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INTRODUCTORY  ESSAY.                               225
entered except hy Mporcroft j it is wholly under Chinese in-
6.  LAIUK.—This province, as restricted by us, extends from
Nan to Balti, a distance of 230 miles, in which the Indus
descends from 14,000 feet at Demchok, to 10,500 below Lc,
and at 8500 enters BaltL
Prom Hanle, the most elevated portion of this province, to
its lower end, the increase of vegetation is very gradual along
the valley of the Indus. The town of Hanle (14,300 feet
above the level of the sea) is situated- in a very open, undu-
lating, barren, saline plain, six to eight miles in diameter,
covered with bog-soil, and bearing plants characteristic, of
such localities. Bushes of Myricaricv become common at
14,000 feet, and these attain the character of sjnall trees at
13,000; below this, Poplars, Hippophae, ftv&i, etc. commence,
and form a low "brushwood. Le, the capital of the province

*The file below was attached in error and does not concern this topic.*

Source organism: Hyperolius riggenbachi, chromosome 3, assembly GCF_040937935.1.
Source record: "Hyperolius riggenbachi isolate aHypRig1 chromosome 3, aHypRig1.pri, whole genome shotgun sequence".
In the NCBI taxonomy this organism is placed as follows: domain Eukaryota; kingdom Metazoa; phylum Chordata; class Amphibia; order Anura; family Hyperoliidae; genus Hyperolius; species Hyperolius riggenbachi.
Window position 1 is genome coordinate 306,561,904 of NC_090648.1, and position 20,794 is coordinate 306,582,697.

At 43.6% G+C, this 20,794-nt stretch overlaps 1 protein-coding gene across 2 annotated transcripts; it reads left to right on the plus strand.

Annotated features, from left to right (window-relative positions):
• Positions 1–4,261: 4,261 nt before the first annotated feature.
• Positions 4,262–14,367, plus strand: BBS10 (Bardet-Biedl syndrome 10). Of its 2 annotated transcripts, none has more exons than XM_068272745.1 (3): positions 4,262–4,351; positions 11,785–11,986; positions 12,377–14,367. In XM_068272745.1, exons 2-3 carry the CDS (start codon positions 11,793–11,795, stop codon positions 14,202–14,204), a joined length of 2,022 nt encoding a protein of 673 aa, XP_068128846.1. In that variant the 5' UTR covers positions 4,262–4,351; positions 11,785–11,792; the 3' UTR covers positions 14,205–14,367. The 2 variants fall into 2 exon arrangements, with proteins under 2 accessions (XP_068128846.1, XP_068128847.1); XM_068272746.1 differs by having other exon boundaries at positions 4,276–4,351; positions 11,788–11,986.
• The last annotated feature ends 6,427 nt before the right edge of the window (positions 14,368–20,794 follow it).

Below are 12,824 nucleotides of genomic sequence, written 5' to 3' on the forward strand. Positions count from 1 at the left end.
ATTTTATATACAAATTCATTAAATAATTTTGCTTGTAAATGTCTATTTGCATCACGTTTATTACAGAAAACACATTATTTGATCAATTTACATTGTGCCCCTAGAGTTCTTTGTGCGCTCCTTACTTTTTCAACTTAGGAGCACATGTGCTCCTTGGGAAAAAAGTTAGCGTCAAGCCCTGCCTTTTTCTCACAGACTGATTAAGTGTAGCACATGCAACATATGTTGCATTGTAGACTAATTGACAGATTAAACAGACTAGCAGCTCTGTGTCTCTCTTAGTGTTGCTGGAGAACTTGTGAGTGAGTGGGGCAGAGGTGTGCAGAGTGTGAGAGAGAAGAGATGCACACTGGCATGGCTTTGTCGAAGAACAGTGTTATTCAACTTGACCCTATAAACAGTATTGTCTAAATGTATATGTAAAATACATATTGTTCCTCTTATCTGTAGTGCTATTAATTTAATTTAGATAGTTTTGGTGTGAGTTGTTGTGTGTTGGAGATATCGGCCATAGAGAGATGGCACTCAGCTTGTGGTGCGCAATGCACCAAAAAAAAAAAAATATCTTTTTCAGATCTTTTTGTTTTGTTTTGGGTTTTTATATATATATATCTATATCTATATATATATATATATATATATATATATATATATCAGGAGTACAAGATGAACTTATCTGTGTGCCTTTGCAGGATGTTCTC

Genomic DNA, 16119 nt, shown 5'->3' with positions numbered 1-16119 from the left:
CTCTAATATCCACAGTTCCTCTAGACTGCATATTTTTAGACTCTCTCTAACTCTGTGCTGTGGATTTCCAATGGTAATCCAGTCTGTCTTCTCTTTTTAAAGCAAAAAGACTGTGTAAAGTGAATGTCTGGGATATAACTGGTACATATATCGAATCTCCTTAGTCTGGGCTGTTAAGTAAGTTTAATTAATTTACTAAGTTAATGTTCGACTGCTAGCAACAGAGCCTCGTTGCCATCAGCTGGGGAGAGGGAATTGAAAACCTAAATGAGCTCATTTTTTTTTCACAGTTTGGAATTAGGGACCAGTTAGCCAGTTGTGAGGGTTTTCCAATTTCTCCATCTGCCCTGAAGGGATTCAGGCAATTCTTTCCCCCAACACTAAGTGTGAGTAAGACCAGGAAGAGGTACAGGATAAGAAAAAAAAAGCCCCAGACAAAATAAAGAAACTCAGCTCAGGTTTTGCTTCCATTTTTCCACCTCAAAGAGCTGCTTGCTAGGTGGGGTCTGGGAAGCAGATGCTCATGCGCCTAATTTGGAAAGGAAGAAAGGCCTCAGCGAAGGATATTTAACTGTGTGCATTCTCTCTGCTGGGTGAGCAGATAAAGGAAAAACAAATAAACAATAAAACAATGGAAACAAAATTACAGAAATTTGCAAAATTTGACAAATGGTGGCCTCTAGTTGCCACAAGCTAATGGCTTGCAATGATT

(and of West Tibet), is 11,800 feet above the sea.
7.   BALTI is a Mohamedan province,' and extends from
Ladak to the great bend of the Indus; it also includes the
lower course of the Shayuk river, up to 10,000 foot.    It is
conterminous on the south with Dras arid Ilasora, and bound-
ed on the north by the Koucnlun, or Mustagli.   The axis of
the latter is probably not less elevated than it is further east;
but little is known of its slopes north of Balti, except that,
owing to the damp winds finding free access by the Indus val-
ley, they are more snowy than anywhere to the eastward.
The bed of the Indus at Tolti is elevated about 7500 feet;
at Iskardo, the capital of the province, 7000; at Rondu,
6200; and at the great bend about 5000.
Throughout Balti the course of the Indus is in many'places
quite impracticable, from the narrowness of its defile and its
rugged bounding mountains. Except in the presence of the
subtropical genera mentioned at page 218, the vegetation of
Balti presents little of interest. Vines abound, climbing over
the poplars, and there is much cultivation in available Situa-